Two field biologists and researchers who dedicated their lives to saving elephants were awarded conservation medals Thursday by San Diego Zoo Global.
Since 1966, the conservation medal awards program has recognized leaders who share San Diego Zoo Global’s vision to end species extinction.
Douglas-Hamilton, who started Save the Elephants in 1993, was honored for lifetime achievement.
He and his organization have contributed to legislation against ivory trade and importation, and have been leading efforts to end the poaching crisis faced by elephants.
At the age of 23, Douglas-Hamilton completed the world’s first in-depth scientific study of elephant social behavior, based on pachyderms in Tanzania’s Lake Manyara National Park.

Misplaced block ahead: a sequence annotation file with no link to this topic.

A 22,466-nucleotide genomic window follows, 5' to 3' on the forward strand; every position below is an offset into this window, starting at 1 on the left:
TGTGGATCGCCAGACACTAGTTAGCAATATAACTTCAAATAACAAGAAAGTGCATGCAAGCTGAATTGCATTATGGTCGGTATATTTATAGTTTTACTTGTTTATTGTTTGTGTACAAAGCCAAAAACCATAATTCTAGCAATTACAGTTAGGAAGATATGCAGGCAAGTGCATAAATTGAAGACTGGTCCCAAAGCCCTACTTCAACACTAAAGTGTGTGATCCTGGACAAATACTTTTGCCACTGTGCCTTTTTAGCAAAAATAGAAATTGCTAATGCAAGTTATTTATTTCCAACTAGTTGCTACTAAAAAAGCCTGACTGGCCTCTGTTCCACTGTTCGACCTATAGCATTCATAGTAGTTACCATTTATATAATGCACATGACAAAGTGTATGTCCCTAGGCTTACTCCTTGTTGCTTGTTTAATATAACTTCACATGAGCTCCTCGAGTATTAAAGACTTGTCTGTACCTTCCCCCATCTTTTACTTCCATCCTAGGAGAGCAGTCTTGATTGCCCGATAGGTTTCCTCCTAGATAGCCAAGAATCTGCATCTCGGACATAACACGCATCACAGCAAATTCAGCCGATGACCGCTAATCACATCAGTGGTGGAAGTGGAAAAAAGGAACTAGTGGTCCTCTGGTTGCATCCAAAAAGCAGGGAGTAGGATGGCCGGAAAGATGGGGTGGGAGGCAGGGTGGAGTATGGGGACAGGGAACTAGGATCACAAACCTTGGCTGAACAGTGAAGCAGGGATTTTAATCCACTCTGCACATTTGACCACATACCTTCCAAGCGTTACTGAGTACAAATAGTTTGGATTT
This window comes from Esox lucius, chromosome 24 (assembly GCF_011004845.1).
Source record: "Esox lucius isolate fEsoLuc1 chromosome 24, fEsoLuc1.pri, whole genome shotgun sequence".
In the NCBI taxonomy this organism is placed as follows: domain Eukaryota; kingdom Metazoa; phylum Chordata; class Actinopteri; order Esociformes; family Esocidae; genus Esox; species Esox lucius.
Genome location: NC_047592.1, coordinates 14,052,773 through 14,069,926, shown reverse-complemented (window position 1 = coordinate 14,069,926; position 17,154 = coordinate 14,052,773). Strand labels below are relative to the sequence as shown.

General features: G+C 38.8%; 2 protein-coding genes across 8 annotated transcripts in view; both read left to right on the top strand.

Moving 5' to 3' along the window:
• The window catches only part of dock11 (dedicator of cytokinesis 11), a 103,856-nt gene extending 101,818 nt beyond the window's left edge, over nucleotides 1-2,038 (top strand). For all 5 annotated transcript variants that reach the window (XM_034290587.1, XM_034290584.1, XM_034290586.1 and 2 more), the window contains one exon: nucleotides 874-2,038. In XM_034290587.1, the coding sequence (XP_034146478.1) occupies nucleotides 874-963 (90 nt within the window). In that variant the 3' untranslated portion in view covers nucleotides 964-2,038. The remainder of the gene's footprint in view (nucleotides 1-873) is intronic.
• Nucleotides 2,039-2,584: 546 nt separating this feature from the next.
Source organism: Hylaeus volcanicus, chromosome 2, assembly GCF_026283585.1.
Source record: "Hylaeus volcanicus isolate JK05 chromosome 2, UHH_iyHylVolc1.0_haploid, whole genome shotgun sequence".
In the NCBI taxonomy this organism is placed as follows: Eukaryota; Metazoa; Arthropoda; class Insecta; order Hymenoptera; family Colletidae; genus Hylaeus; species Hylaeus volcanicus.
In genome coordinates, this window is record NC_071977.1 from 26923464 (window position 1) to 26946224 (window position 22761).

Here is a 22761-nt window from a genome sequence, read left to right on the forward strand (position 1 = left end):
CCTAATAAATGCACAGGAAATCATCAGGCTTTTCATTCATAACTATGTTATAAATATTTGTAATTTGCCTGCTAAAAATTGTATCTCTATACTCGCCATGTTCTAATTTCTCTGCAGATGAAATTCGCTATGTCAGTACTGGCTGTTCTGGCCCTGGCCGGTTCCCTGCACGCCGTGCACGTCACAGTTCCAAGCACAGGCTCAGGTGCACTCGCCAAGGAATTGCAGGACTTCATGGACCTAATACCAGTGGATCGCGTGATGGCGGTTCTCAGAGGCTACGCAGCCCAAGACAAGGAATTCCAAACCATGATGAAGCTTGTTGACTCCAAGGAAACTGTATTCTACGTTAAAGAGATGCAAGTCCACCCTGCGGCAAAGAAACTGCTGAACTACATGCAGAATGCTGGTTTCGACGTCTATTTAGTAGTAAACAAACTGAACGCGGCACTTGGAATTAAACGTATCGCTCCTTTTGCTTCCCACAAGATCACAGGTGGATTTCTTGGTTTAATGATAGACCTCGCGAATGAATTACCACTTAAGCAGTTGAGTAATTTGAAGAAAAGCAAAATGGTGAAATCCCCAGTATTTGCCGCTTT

After earning his doctorate in zoology from the University of Oxford, Douglas-Hamilton went on to investigate the status of elephants throughout Africa in the 1970s. The zoo said he chronicled how Africa’s elephant population was cut in half between 1979 and 1989.
Chase was honored for “conservation in action” — providing data on the status of elephants and other wildlife, identifying cross-border corridors and discovering new migration routes.
He is also the principal researcher who coordinates the Great Elephant Census, which started two years ago, spans 21 countries and is expected to conclude later this year.
“This (medal) came as an unexpected surprise and I’m overwhelmed — it’s a tremendous honor,” Chase said. “This award does come with a very generous gift, and I hope to use the money to establish the first elephant and rhino sanctuary in Botswana that will rehabilitate and reintroduce orphaned animals back into the wild.”
The zoo said the medals come with a $10,000 cash award.
— City News Service
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